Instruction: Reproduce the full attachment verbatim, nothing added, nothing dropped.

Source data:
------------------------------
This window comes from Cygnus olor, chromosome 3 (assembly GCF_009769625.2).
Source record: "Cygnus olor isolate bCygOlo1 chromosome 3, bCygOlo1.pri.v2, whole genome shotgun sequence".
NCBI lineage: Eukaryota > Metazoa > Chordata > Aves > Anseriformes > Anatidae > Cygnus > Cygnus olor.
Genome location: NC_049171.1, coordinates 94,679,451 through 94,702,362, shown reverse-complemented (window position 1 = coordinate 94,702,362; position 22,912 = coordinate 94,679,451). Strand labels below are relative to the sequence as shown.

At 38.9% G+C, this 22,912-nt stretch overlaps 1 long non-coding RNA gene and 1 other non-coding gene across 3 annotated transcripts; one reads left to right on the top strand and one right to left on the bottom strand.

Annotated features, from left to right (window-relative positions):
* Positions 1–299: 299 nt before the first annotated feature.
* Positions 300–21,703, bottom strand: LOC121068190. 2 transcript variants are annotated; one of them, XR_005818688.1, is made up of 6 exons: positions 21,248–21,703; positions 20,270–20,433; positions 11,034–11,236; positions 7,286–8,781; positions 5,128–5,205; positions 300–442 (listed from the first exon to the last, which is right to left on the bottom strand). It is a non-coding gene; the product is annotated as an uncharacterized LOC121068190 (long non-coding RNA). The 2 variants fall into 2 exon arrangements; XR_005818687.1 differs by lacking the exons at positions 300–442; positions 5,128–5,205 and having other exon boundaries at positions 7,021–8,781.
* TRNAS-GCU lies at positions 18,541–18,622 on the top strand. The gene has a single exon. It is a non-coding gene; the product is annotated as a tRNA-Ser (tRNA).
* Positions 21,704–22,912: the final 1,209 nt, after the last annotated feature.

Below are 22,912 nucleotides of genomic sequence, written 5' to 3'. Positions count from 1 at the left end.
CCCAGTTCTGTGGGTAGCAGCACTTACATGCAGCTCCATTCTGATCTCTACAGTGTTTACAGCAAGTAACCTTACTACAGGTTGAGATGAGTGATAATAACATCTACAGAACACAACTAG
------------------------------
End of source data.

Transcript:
This window comes from Cygnus olor, chromosome 3 (assembly GCF_009769625.2).
Source record: "Cygnus olor isolate bCygOlo1 chromosome 3, bCygOlo1.pri.v2, whole genome shotgun sequence".
NCBI lineage: Eukaryota > Metazoa > Chordata > Aves > Anseriformes > Anatidae > Cygnus > Cygnus olor.
Genome location: NC_049171.1, coordinates 94,679,451 through 94,702,362, shown reverse-complemented (window position 1 = coordinate 94,702,362; position 22,912 = coordinate 94,679,451). Strand labels below are relative to the sequence as shown.

At 38.9% G+C, this 22,912-nt stretch overlaps 1 long non-coding RNA gene and 1 other non-coding gene across 3 annotated transcripts; one reads left to right on the top strand and one right to left on the bottom strand.

Annotated features, from left to right (window-relative positions):
* Positions 1–299: 299 nt before the first annotated feature.
* Positions 300–21,703, bottom strand: LOC121068190. 2 transcript variants are annotated; one of them, XR_005818688.1, is made up of 6 exons: positions 21,248–21,703; positions 20,270–20,433; positions 11,034–11,236; positions 7,286–8,781; positions 5,128–5,205; positions 300–442 (listed from the first exon to the last, which is right to left on the bottom strand). It is a non-coding gene; the product is annotated as an uncharacterized LOC121068190 (long non-coding RNA). The 2 variants fall into 2 exon arrangements; XR_005818687.1 differs by lacking the exons at positions 300–442; positions 5,128–5,205 and having other exon boundaries at positions 7,021–8,781.
* TRNAS-GCU lies at positions 18,541–18,622 on the top strand. The gene has a single exon. It is a non-coding gene; the product is annotated as a tRNA-Ser (tRNA).
* Positions 21,704–22,912: the final 1,209 nt, after the last annotated feature.

Below are 22,912 nucleotides of genomic sequence, written 5' to 3'. Positions count from 1 at the left end.
CCCAGTTCTGTGGGTAGCAGCACTTACATGCAGCTCCATTCTGATCTCTACAGTGTTTACAGCAAGTAACCTTACTACAGGTTGAGATGAGTGATAATAACATCTACAGAACACAACTAG